HLA-A, HLA-B, HLA-C, HLA-DR, and HLA-DQ typing: extraction of genomic deoxyribonucleic acid (DNA) from blood samples was performed using the QIAamp DNA mini extraction kit (Qiagen, Hilden, Germany). Gene typing of the HLA-A, HLA-B, HLA-C, HLA-DR, and HLA-DQ loci was performed by the PCR sequence-specific oligonucleotide (PCR-SSO) technique with the LABType™ SSO typing kits (One lambda Inc, USA). Interpretation was performed on the HLA FUSION™ software.

Statistical analysis: statistical analyses were performed using the SPSS statistical package (version 23.0, SPSS Inc, Chicago, IL, USA). First, a description analysis was run. Results were described using mean and standard deviation (SD) for continuous variables, numbers, and frequencies for categorical variables. Analytical analysis was then performed. Clinical and demographic characteristics of patients were compared between the deceased and non-deceased, intubated and non-intubated groups using univariate analysis. This comparison was made using the Student's t-test for continuous variables and Chi-square test or Fisher's exact test (when the theoretical number of patients was <5) for categorical variables. A p-value <0.05 was considered as significant. We studied then, the association between the different HLA alleles and the parameters of the COVID-19 prognosis, namely death and intubation using a multiple logistic regression model for multivariate analysis, with stepwise variable selection. This association study was performed by calculation of odds ratio and its adjustment to potential confounding factors: clinical, biological and demographic factors that had a p-value <0.3 in the univariate analysis. Thus, to investigate the association of HLA alleles and predisposition to death in the course of severe COVID-19, we performed a logistic regression analysis after adjustment to potential confounding factors: age, comorbidities, and blood type. To assess the association of HLA alleles with patients' progression to intubation, we used a logistic regression model after adjustment to sex, blood type, and history of cardiovascular disease.

Ethical considerations: the study was approved by the local ethics committee of Sahloul University Teaching Hospital on 13th February 2021. All data and patients´ identities were processed with strict confidentiality.



Results Up    Down

General characteristics of the COVID-19 patients hospitalized in ICU: patients included in our study had a mean age of 64.5 ± 11.5 (34-83) years. The majority of patients were men (64.3%; (n=27)) with a sex ratio (M/F) of 1.8. The most common underlying diseases were obesity (61.9%; (n=26)), hypertension (26.2%; n=11), and diabetes (23.8%; (n=10)). Only one patient had asthma. Thirty-two patients died (76.2%). On admission, all patients had an oxygen saturation of less than 94% and were on mechanical ventilation. Eleven patients (26.2%) required intubation during hospitalization. The mean Acute Physiologic Assessment and Chronic Health Evaluation II (APACHE II) and Sequential Organ Failure Assessment (SOFA) scores levels were 17.38 ± 10.16 (6-45) and 7.79 ± 5 (2-20), respectively. Regarding the blood types, the most frequent blood type was group O positive (45.2%; (n=19)), followed by group A positive (35.7%; (n=15)) (Table 1). Comparing O-positive blood group carriers with non-O-positive patients, we found that the frequency of the O-positive blood group was significantly higher in surviving than in deceased COVID-19 patients (90% (n=9) versus 31.2% (n=10), p=0.01). Then, blood group O seems to be associated with reduced mortality risk with an OR of 0.114 (95% CI= 0.020-0.635). When comparing A-positive versus non-A-positive patients, we found that there was a tendency for A-positive blood group to be more frequent in deceased than in surviving COVID-19 patients (43.75% (n=14) versus 10% (n=1), p=0.061). Then, blood group A seems to be associated with increased mortality risk with an OR of 7.941 (95% CI= 0.020-0.635). No statistically significant association was found between blood type and risk of intubation (Table 1). All of the demographic and clinical characteristics of the patients studied are detailed in Table 1.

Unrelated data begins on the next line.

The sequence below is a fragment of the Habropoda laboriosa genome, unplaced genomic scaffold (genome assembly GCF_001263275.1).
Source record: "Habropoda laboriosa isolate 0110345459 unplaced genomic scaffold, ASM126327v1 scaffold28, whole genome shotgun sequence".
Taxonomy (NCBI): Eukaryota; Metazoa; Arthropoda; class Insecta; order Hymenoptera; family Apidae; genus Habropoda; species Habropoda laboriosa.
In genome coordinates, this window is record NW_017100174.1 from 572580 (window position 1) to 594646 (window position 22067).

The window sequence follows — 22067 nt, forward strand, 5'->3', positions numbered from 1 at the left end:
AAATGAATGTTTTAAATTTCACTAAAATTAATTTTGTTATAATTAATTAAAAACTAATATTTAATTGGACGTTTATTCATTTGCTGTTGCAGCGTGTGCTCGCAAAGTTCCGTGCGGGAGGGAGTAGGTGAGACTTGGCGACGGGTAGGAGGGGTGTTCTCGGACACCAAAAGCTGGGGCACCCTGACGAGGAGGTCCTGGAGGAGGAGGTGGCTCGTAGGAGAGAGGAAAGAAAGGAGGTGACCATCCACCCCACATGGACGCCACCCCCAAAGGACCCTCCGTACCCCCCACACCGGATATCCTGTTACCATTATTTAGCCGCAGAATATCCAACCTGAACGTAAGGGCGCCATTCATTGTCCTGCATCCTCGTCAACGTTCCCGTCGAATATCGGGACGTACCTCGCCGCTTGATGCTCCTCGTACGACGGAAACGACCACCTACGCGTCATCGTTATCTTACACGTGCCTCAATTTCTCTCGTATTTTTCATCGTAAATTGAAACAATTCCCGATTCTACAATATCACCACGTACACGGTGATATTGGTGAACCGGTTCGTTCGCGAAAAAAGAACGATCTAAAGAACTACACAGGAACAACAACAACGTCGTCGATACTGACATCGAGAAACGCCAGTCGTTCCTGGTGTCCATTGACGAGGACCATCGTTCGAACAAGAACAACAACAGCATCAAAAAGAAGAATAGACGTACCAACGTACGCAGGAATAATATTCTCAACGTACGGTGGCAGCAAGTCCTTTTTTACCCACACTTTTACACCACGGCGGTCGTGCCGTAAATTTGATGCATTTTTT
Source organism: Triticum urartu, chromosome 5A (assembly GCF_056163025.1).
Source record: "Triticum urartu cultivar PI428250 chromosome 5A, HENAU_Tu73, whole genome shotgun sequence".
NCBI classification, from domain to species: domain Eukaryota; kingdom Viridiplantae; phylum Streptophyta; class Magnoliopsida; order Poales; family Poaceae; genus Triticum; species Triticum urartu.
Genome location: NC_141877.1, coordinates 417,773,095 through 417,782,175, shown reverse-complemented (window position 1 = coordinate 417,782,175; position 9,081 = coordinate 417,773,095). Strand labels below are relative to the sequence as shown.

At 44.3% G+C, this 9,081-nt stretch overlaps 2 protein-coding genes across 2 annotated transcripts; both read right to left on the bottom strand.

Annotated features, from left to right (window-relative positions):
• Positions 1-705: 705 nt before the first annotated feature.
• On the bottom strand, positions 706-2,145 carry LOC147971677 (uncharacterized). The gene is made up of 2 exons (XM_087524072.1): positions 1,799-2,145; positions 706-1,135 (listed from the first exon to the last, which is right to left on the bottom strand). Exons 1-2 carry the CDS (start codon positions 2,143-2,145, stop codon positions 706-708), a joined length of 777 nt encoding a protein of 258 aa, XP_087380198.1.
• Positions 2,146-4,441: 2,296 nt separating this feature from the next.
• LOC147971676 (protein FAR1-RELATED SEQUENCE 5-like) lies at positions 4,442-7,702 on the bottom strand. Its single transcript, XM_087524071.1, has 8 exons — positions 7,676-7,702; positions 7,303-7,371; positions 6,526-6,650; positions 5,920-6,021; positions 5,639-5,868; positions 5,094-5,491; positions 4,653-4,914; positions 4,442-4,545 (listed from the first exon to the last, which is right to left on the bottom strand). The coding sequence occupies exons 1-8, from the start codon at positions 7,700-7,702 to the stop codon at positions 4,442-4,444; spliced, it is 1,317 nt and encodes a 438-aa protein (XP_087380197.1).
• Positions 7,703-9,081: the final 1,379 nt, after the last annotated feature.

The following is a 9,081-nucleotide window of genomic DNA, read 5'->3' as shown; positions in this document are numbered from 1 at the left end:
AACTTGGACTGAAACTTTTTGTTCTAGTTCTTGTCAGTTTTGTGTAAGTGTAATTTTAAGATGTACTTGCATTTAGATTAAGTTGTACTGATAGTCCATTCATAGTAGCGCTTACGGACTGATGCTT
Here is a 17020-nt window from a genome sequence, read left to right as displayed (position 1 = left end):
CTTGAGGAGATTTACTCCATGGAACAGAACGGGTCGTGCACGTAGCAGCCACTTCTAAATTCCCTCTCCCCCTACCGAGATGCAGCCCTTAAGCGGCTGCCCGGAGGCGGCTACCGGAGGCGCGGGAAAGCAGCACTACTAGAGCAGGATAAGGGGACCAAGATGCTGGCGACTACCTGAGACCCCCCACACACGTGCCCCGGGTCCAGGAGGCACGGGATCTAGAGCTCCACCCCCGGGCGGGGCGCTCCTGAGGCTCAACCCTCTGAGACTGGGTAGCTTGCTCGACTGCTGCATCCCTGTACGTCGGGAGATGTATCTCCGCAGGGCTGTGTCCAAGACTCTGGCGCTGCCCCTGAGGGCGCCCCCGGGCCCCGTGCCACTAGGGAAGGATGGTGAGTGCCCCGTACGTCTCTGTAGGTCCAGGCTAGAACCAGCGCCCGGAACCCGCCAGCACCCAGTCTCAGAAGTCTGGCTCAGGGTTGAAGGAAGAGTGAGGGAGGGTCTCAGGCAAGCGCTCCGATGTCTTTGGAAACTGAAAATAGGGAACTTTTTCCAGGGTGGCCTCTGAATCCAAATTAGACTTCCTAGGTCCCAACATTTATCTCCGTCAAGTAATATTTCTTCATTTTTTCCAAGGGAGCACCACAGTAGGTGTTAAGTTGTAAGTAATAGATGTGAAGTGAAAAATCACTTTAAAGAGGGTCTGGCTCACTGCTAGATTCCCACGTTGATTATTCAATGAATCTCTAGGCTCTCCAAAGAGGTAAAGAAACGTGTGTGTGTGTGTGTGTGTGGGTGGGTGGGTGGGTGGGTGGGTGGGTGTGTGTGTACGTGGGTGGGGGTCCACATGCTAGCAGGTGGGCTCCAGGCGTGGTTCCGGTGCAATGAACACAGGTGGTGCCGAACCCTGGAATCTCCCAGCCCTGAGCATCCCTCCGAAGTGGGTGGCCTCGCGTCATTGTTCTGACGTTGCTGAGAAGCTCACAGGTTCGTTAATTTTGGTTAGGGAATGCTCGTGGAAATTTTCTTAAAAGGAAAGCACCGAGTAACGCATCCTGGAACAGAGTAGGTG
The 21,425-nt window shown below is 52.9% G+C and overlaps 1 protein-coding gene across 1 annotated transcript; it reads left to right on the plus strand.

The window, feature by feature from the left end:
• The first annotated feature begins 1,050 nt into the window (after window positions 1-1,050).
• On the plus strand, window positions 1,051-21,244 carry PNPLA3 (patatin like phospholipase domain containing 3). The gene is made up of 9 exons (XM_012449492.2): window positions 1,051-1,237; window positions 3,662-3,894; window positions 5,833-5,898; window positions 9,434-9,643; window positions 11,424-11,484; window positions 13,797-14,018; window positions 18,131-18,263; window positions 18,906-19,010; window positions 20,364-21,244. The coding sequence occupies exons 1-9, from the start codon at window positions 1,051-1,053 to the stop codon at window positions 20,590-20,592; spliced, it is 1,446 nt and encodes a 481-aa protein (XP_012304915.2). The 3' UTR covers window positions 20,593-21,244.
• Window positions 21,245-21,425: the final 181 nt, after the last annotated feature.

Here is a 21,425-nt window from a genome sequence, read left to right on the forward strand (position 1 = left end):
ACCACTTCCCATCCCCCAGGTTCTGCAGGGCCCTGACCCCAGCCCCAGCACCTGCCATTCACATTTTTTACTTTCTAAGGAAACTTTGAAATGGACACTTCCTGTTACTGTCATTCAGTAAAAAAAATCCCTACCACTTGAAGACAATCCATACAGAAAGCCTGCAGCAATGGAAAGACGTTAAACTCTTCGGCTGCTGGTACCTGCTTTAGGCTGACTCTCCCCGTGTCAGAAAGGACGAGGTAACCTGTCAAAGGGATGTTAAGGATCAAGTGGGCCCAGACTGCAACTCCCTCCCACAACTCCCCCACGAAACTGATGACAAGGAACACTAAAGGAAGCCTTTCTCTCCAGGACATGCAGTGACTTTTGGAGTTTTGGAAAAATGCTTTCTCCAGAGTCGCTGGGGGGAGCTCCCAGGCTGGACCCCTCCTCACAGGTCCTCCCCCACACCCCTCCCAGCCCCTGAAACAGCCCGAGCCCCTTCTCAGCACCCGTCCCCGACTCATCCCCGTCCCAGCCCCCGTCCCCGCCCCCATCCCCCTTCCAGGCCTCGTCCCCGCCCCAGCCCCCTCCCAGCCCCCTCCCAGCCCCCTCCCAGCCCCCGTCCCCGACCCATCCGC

Study of HLA gene allele frequencies: for each locus (A, B, C, DR, and DQ), the frequencies of the 84 HLA alleles are represented in Table 2, Table 3, and Table 4. The A*02 allele is the most frequent allele concerning locus A at 22.6% (n=19). The B*50 allele is the most frequent allele concerning the B locus at 14.3% (n=12). The C*06 allele is the most frequent allele concerning the C locus at 22.6% (n=19). For the locus DRB1, the DRB1*11 allele is the most frequent allele at 22.6% (n=19). Finally, the alleles DQA1*01 at 33.33% (n=28) and DQB1*03 (n=29; 34.5%) were the most frequent alleles for the DQ locus.

Association between HLA alleles and death: we found that the HLA DQB1*06 allele was significantly associated with protection against mortality aOR: 0.066, 95% CI 0.005-0.821; p = 0.035.

Association between HLA alleles and intubation: it was found that the HLA DQB1*03 allele was significantly associated with protection against intubation aOR: 0.151, 95% CI 0.023-0.976; p = 0.047.



Discussion Up    Down

In addition to non-genetic factors such as age, gender, and comorbidities, genetic factors may influence the evolution and prognosis of COVID-19 [6]. Thus, we were interested in analyzing HLA genes´ role in COVID-19 outcomes in critically ill patients. We found that the HLA DQB1*06 allele was significantly associated with protection against mortality and the HLA DQB1*03 allele was significantly associated with protection against intubation. Regarding blood types, we found that the O-positive blood group was significantly more frequent in surviving patients than in deceased patients. On the contrary, the A-positive group tended to be more frequent in the deceased than in the survivors.

Our results, concerning blood types, were in line with the data in the literature. According to a recent literature review [6], group O was protective against SARS-CoV-2 infection and severity. Group A was, on the contrary, a predisposing factor to severity and SARS-CoV-2 infection. A Tunisian study also confirms these data concerning the risk of SARS-CoV-2 infection [15]. A Chinese study, like the present study, found the same association of blood groups O and A with the risk of mortality by SARS-CoV-2 [16]. The protective role of blood group O may be explained by the presence of natural anti-A and anti-B antibodies that inhibit the attachment of the virus to its cellular receptor [16].